Many franchisees hire seasonal staff to help with increased demands during the year’s prime shopping time. Seasonal employees fill a crucial gap for both businesses and workers: Employers get help when they need it most, and staff get extra cash for the holidays. But there are also unique challenges that come along with the arrangement.
Up To Speed
Your seasonal staff knows they won’t be around for long, so they often feel less invested in your business’ success than your regular employees. You also have limited time to train them, and some companies barely bother. But that’s a big mistake. To your seasonal workers, everything is new, and they’re learning during the busiest time of the year. Further, while you know these employees won’t be around forever, your customers don’t. The service they receive will influence whether they return, no matter who provides it.
So, it’s best to set your seasonal workers up for success, starting with training. Getting temporary staff ready to hit the ground running is crucial, but too much information at once can cause everything you teach to go in one ear and out the other. Pace your training accordingly so you don’t overwhelm your new hires and inspire them to quit before they’ve barely started.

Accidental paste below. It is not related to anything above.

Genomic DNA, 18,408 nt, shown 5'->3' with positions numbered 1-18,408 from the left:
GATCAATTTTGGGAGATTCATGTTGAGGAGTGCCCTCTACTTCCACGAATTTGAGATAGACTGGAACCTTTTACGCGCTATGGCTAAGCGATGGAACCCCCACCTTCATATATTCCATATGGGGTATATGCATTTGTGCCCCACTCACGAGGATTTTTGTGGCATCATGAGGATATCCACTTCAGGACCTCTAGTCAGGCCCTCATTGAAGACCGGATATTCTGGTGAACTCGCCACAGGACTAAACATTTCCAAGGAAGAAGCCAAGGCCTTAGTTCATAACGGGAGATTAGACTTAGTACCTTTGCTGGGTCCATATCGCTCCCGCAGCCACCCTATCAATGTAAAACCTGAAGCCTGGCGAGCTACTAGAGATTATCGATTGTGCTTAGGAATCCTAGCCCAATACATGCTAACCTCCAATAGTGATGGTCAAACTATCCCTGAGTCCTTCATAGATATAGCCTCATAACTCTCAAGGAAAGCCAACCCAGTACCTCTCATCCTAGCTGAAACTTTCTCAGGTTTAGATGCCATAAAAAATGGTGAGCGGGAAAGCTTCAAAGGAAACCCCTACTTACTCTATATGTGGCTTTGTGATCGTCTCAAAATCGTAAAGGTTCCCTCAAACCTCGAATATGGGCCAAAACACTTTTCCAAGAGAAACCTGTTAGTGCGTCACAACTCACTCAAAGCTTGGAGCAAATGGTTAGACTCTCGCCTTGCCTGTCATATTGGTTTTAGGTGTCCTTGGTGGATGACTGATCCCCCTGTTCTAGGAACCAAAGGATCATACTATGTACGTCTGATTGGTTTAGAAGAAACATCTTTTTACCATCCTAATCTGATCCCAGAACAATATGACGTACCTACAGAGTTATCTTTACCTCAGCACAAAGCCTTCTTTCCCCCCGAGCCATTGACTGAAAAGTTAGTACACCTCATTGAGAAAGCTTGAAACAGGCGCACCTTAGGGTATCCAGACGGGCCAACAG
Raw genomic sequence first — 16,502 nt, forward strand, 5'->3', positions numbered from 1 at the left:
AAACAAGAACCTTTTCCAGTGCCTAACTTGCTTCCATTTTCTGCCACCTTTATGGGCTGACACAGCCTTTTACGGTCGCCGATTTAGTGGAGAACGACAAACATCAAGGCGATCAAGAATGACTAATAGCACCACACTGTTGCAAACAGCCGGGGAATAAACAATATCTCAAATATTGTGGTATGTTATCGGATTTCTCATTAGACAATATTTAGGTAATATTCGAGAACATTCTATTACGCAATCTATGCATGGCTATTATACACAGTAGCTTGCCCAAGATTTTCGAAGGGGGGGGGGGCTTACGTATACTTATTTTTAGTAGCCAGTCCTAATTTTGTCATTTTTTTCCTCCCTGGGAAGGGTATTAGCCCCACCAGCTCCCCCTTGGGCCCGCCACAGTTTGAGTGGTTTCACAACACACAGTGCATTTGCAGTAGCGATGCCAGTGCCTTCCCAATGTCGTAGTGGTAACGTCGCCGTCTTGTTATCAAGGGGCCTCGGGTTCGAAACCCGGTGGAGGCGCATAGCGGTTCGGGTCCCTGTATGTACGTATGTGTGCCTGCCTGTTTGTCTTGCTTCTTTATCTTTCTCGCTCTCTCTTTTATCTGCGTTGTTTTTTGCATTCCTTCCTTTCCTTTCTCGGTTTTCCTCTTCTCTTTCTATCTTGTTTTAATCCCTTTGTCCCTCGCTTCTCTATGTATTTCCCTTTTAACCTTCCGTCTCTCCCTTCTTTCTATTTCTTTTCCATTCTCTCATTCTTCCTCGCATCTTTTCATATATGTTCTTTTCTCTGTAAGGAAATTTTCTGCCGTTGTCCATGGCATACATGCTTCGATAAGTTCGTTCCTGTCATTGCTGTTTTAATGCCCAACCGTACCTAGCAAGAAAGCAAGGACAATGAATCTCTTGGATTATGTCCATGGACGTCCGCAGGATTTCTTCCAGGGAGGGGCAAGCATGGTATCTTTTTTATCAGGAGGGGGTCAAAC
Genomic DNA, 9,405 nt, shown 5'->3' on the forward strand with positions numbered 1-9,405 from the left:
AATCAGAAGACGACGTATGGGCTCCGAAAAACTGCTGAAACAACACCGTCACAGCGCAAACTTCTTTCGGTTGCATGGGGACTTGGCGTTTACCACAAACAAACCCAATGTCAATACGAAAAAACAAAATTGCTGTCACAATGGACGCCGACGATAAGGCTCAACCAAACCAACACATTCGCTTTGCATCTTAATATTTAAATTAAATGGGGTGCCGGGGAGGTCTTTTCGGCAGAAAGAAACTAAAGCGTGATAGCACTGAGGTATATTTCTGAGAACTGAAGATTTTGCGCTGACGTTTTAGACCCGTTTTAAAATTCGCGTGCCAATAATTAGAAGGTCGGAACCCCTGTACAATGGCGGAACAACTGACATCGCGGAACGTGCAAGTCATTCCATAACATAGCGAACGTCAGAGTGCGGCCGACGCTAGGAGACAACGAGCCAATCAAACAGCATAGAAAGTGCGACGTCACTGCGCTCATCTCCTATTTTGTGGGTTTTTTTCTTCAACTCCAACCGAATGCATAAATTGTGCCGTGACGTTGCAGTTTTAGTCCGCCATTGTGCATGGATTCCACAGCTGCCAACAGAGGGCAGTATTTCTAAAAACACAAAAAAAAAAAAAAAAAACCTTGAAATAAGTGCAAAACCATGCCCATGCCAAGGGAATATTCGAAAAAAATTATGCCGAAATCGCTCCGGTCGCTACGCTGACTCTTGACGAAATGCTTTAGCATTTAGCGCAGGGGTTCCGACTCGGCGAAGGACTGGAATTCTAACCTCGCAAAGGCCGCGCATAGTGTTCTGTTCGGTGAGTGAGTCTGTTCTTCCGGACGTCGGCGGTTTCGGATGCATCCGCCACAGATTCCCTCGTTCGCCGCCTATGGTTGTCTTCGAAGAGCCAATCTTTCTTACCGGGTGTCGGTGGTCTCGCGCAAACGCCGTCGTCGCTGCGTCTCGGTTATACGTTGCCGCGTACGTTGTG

Pairing new folks with experienced staff is a time-honored tradition for a reason — it works. People often learn faster by watching others and practicing for themselves. Another tactic is to give your seasonal workers the so-called “easy” tasks. Assigning them to only prep work or gift-wrapping (depending on your industry) can streamline your processes and reduce training needs.
It’s also helpful to create incentives for your seasonal workers to do well. Can you provide small bonuses to your most productive staff during the season? Consider what additional perks you can offer. If possible, plans to hire some seasonal staff permanently can also help inspire those who want longer-term employment to put their best foot forward. Further, creating a good working environment for temporary employees can keep them returning yearly, reducing the annual need for training.
Remember that your franchise may also have resources that can help. They will often have valuable insight into best practices to ease the transition. While the season may be short, each day can be long, and the impression you make on customers might last for years.